Business Movie Review: Bye Bye Barry

Barry Sanders was, without a doubt, one of the greatest running backs in the history of the NFL.  In Detroit, he’s included in the sports Mt. Rushmore of people with the likes of Gordie Howe and Isaiah Thomas.  But something strange happened to the Lions at the end of the 1998-99 season and every sports fan in Detroit remembers the day Barry, in his prime and after another stellar year, decided to retire and just disappear.  

For 90 minutes, Amazon Prime’s 2023 documentary Bye Bye Barry attempts to explain why this iconic man of Detroit sports lore would jump on a plane for London at the end of the season and not tell anyone he was done.  

Think about what you’d do in your business if the company’s top producer suddenly disappeared and faxed their resignation a few days later. The employee didn’t go to another company. No, the employee just quit, walked away and jetted off.  You’re left only with the question, “Was this person really ever part of your team”? 

There may be no “I” in team, but there was definitely an “I” in Barry’s retirement. For all his accomplishments, he had very little interest in engaging with the Lions’ organization, in interviews, with teammates, etc.  He was the true definition of aloof.  

While this is not entirely unusual for a professional sports athlete (Jim Brown), and for all his personal achievements, remember that as legendary as Barry was, the Lions won one playoff game during his professional career.  ONE.  While many people would blame his surrounding cast, this doesn’t work in business. If you’re running a company and depending on a star producer who wants nothing to do with management, clients, co-workers and public events, that’s death for your business. It’s not that Barry didn’t care. According to the documentary, he did. But it took 24 years for us to hear it because when he was playing, he didn’t have the social tools to show it.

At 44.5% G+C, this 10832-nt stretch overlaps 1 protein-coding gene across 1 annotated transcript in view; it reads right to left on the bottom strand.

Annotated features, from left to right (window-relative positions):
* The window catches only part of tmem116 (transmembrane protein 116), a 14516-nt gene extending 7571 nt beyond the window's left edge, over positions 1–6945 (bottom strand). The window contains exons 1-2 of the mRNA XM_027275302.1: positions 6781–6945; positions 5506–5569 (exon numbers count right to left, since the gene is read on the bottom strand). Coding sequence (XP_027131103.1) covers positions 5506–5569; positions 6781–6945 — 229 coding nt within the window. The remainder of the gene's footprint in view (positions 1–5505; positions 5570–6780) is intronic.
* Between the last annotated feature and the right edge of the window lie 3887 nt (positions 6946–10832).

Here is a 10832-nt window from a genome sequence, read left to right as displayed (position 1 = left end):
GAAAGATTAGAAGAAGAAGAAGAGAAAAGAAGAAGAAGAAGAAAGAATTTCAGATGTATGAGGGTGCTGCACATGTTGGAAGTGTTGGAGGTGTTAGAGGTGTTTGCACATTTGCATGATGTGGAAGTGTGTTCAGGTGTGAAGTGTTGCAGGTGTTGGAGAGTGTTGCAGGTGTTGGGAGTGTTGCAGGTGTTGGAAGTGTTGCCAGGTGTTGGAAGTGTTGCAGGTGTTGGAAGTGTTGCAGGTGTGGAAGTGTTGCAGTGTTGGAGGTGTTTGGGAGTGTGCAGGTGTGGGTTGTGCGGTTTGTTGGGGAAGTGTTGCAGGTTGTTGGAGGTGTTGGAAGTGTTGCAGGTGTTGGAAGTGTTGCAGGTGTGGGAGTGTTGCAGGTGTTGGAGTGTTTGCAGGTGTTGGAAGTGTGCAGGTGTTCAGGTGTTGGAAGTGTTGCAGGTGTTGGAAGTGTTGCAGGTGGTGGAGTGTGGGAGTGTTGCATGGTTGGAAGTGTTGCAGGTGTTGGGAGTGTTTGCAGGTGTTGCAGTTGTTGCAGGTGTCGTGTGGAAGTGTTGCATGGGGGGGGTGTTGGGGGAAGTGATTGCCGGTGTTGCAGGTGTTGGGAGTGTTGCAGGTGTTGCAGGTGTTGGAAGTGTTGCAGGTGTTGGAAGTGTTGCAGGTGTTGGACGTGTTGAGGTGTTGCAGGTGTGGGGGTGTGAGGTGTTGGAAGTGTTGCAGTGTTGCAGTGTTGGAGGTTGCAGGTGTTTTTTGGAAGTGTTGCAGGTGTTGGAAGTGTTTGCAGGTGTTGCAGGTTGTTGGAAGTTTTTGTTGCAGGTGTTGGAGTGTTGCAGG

In today’s sports world, players who take a personal interest in their team’s success tend to achieve more. Take, for instance, the NBA and the emergence of super teams.  The Lakers (Lebron James) and the Nets and Suns (Kevin Durant) have used their stars to recruit and inspire supporting parts, whether it be someone like Kyrie Irving or James Harden. Those teams got better because Durant and Lebron cared enough about affecting the win-loss column that they spent their free time on the phone promoting the team’s potential and culture to other players who wanted to join them. Sometimes it worked (Lakers) and sometimes it didn’t (Nets), but the point is that Barry’s total contribution to the Lions was on the field. Not in the locker room. Not in the community (that changed after his retirement).  Barry was an enigma to most people in the league, on his team and to his coaches. 

By the end of the Amazon Prime documentary, we still learned little about why Barry did what Barry did in 1999 except for the fact that he had made that decision by and for himself. He gave little thought to the Lions organization, his coaches or his teammates, none of whom were told about his decision to retire.  However, a couple of members of the Lions said in the documentary that they weren’t exactly surprised. 

You’ve heard people talk about someone being or not being “a team player.” As cliche as that comment is, it’s true that someone focused only on their own lives, accomplishments and income will always be limited in what they can bring to your business.  And the irony is not lost in calling someone like Barry limited in light of his exceptional on-field talent. 

The most successful members of your business team are those who are “all in” and understand and believe in the company and its products or services. They are the ones who will do what they can to improve the company by innovating, adding to the culture and sometimes recruiting others to join them.  

It wasn’t apparent that Barry ever really believed in the Lions, who aren’t blameless here, either. There was something not right with the culture and multiple coaches, and it was apparent that Barry never felt like he got enough support on the field to expect the Lions would be winners in the future.  

In business, management needs to not only recruit the best players who fit, but it’s also up to them to develop a culture that inspires those on the team to give their very best and look ahead to contributing to the company’s future. 

Barry didn’t like his present and apparently wasn’t thrilled with the view of his future.  So, at the age of 31, he quit. It took more than two decades of a new millennium for the Lions to recover from that. 

Businesses not financially propped up by the Ford Motor Company don’t usually have that kind of time.  Building a team with employees (players) who support, lead and inspire your company puts you in a much more advantageous environment to win.  And if you do that successfully you won’t have your legendary top earner abruptly say bye-bye.